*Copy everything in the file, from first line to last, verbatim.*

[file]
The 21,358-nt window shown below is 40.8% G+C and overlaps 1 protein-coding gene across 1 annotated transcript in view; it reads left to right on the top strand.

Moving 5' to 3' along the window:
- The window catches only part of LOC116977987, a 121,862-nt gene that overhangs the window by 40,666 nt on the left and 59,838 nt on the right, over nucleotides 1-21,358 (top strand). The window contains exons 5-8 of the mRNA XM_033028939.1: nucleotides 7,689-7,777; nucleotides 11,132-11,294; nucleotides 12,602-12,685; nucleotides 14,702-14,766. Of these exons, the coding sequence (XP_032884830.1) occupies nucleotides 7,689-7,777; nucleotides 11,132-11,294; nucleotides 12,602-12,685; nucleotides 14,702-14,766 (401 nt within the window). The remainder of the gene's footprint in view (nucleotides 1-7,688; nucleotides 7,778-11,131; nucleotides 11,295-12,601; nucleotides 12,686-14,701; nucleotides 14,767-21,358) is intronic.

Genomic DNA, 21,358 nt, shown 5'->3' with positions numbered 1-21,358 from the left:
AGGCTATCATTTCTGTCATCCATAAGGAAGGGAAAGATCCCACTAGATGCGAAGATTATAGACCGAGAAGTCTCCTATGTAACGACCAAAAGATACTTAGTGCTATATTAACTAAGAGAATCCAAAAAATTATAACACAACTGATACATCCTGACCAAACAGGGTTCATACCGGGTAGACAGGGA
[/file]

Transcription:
The 21,358-nt window shown below is 40.8% G+C and overlaps 1 protein-coding gene across 1 annotated transcript in view; it reads left to right on the top strand.

Moving 5' to 3' along the window:
- The window catches only part of LOC116977987, a 121,862-nt gene that overhangs the window by 40,666 nt on the left and 59,838 nt on the right, over nucleotides 1-21,358 (top strand). The window contains exons 5-8 of the mRNA XM_033028939.1: nucleotides 7,689-7,777; nucleotides 11,132-11,294; nucleotides 12,602-12,685; nucleotides 14,702-14,766. Of these exons, the coding sequence (XP_032884830.1) occupies nucleotides 7,689-7,777; nucleotides 11,132-11,294; nucleotides 12,602-12,685; nucleotides 14,702-14,766 (401 nt within the window). The remainder of the gene's footprint in view (nucleotides 1-7,688; nucleotides 7,778-11,131; nucleotides 11,295-12,601; nucleotides 12,686-14,701; nucleotides 14,767-21,358) is intronic.

Genomic DNA, 21,358 nt, shown 5'->3' with positions numbered 1-21,358 from the left:
AGGCTATCATTTCTGTCATCCATAAGGAAGGGAAAGATCCCACTAGATGCGAAGATTATAGACCGAGAAGTCTCCTATGTAACGACCAAAAGATACTTAGTGCTATATTAACTAAGAGAATCCAAAAAATTATAACACAACTGATACATCCTGACCAAACAGGGTTCATACCGGGTAGACAGGGA